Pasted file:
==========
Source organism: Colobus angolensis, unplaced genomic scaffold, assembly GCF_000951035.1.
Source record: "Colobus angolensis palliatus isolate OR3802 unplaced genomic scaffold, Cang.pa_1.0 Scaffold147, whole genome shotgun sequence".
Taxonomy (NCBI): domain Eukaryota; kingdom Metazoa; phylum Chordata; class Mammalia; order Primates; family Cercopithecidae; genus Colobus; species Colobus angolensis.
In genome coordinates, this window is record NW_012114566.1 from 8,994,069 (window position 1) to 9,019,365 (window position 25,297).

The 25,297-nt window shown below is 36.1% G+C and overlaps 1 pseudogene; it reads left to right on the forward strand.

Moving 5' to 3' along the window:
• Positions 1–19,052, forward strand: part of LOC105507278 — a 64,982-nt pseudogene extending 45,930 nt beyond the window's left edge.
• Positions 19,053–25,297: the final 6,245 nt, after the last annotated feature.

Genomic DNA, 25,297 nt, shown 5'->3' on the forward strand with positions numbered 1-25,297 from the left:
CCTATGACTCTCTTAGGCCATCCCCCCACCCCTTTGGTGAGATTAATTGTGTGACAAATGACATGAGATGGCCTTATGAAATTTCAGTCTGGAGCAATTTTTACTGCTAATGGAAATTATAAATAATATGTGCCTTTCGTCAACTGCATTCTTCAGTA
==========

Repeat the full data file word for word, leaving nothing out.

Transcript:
Source organism: Colobus angolensis, unplaced genomic scaffold, assembly GCF_000951035.1.
Source record: "Colobus angolensis palliatus isolate OR3802 unplaced genomic scaffold, Cang.pa_1.0 Scaffold147, whole genome shotgun sequence".
Taxonomy (NCBI): domain Eukaryota; kingdom Metazoa; phylum Chordata; class Mammalia; order Primates; family Cercopithecidae; genus Colobus; species Colobus angolensis.
In genome coordinates, this window is record NW_012114566.1 from 8,994,069 (window position 1) to 9,019,365 (window position 25,297).

The 25,297-nt window shown below is 36.1% G+C and overlaps 1 pseudogene; it reads left to right on the forward strand.

Moving 5' to 3' along the window:
• Positions 1–19,052, forward strand: part of LOC105507278 — a 64,982-nt pseudogene extending 45,930 nt beyond the window's left edge.
• Positions 19,053–25,297: the final 6,245 nt, after the last annotated feature.

Genomic DNA, 25,297 nt, shown 5'->3' on the forward strand with positions numbered 1-25,297 from the left:
CCTATGACTCTCTTAGGCCATCCCCCCACCCCTTTGGTGAGATTAATTGTGTGACAAATGACATGAGATGGCCTTATGAAATTTCAGTCTGGAGCAATTTTTACTGCTAATGGAAATTATAAATAATATGTGCCTTTCGTCAACTGCATTCTTCAGTA